As a busy student, often we lose sight of the fact that the generation we claim as our own, is not the only generation of people that we will inevitably work with in the business world. There are several generations that span the past century in the United States, all with their own unique traits and psychological characteristics. I think that is not only important to both understand and be prepared for these differing generations, but also to practice participating with these groups.
After reviewing these generations in one of my business courses, I thought that it would be a good idea to take a moment to write a blog about these, as well as introduce this blog stream “personal.” I will use this blog stream to cover different personal, business and anything-else related blog posts. Now, back to this blog posting comparing and evaluating generations.
The Silent Generation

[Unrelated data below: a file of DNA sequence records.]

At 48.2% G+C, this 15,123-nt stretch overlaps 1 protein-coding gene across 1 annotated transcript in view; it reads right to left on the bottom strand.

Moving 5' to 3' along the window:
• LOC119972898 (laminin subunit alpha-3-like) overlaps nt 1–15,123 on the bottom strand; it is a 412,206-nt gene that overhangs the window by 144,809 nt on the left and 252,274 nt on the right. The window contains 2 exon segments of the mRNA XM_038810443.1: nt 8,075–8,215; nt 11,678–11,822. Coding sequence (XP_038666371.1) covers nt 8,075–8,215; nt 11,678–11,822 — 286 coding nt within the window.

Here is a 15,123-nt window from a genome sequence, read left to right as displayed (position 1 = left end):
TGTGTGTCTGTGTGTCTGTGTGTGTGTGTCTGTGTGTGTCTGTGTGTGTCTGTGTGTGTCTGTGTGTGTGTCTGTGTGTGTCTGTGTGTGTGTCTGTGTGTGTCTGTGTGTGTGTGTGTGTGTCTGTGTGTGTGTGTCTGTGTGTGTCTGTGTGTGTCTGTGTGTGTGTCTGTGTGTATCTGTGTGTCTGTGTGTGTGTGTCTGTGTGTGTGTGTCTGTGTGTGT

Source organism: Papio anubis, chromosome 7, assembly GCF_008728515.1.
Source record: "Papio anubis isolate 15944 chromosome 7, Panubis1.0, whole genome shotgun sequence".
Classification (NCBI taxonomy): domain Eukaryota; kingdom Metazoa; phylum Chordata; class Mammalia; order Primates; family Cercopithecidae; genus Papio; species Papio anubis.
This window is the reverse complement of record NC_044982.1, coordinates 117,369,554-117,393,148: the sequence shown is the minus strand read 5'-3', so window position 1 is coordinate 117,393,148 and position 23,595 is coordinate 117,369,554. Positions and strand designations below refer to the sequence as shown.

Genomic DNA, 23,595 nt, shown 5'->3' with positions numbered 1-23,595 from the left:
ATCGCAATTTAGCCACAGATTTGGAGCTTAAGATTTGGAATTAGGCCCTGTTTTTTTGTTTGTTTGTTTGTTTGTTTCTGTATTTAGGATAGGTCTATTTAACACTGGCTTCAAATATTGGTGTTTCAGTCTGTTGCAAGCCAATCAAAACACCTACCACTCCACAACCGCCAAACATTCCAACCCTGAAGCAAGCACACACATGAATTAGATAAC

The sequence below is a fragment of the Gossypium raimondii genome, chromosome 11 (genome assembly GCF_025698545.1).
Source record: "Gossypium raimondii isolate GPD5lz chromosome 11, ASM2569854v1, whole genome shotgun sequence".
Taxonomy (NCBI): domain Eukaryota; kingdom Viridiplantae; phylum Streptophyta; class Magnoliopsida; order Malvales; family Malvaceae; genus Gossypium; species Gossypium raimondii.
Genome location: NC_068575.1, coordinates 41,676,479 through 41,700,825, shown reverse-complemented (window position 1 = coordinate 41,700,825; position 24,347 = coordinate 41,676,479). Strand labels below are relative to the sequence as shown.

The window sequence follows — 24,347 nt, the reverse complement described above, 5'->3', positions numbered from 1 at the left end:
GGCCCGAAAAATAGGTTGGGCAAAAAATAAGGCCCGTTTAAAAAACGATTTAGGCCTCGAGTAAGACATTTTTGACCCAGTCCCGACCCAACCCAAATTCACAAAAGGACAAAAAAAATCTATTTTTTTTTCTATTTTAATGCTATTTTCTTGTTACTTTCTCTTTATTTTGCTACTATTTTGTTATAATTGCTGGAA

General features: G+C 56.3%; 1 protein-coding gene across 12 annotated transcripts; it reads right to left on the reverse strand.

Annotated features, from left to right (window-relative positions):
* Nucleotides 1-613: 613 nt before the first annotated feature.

No matter what your college major is, or what your field of expertise is, you will almost certainly be working in the “business world,” and this understanding can help you. There are hundreds of generations that span throughout human history, but today, I will only focus on the major relevant generations that we are bound to see in the current business arena. One of the first that can be found, yes, still working, is the Silent Generation. Also called the Traditional Generation, this silent group comes from the later Great Depression and World War Two times, as is generally a very conservative group of people. They are very much of the mindset that working at a job and living modestly is the way for them. These people will often show up before their job time begins, and stay the late hours after there job hours end, in order to get the work complete and done correctly. Because of these characteristics, they often receive recognition as “Worker of the Month” or something similar, for which they do not feel comfortable being publicly appreciated, and would much prefer a little plaque, or form of silent recognition. Sometimes, you might not realize that Bob has even been working in your office, and has in fact been working there longer than you have been alive; however, they are fundamental people to the workflow and operation of that company. They usually demand the highest level of respect, and are definitely deserving of this reputation. Retirement for them is a last resort, sit in a rocking chair status; an almost painful acceptance of no longer being able to work. To an unfortunate extent, this import group of people is quickly fading out of companies, and are not being replaced by a comparative group. Instead, the other generations come from a very different work perspective.